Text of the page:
By John C. Giardina
On March 24th, four UConn transportation engineering graduate students were named the winners of the Annual Northeastern District Collegiate Traffic Bowl, a Jeopardy! style trivia competition held at the University of Massachusetts (UMass) at Amherst. The event is part of the Institute of Transportation Engineers’ (ITE) Student Research Symposium.
Abigail Osei-Asamoah, Alex Bernier, Kelly Bertolaccini, and Jorge Simbaqueba answered questions about planning, traffic modeling, and ITE organization history, competing in a tournament that included teams from UMass – Lowell, Northeastern University, and reigning champions UMass – Amherst. The UConn team was looking to redeem itself from its loss last year in the final round to UMass – Amherst.
The UConn ITE chapter consists of graduate students specializing in transportation and urban engineering, and undergraduate students in the Department of Civil & Environmental Engineering. The chapter works to support the research interests of its members, which include topics ranging from transportation materials to traffic safety to urban planning. The research symposium where the Traffic Bowl was held also featured poster presentations by UConn graduate students, letting them connect and learn from their peers from across the region.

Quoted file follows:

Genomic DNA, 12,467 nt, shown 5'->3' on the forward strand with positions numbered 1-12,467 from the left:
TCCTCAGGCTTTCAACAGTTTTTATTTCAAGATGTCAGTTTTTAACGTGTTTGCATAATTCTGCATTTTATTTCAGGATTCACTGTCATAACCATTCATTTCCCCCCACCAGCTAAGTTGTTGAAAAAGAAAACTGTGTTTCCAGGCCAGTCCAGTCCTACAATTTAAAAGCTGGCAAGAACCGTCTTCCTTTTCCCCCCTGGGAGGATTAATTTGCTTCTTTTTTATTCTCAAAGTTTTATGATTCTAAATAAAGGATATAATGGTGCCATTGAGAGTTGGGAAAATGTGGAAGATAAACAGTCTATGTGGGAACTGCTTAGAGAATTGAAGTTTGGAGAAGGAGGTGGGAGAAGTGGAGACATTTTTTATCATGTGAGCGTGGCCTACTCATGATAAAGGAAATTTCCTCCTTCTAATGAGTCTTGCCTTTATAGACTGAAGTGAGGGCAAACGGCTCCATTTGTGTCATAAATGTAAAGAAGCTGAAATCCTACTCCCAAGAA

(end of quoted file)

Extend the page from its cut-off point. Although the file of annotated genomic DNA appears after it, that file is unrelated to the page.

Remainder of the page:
The competition began with UConn facing Northeastern University. UConn prevailed, despite a very close score, rallying from a deficit of several hundred points to win. The second round pitted UConn against UMass – Amherst and, once again, the UConn team found themselves steadily rising in the tally, pulling within 400 points going into the final question. Wagering it all, UConn won with the question “What is a weaving section?”
“With perseverance, luck and dynamic teamwork, we were able to best the expected winners,” enthused the team members.
Their victory earned them a paid trip to the National Collegiate Traffic Bowl, to be held in August in St. Louis, MO, where they will be representing UConn and the entire Northeast region.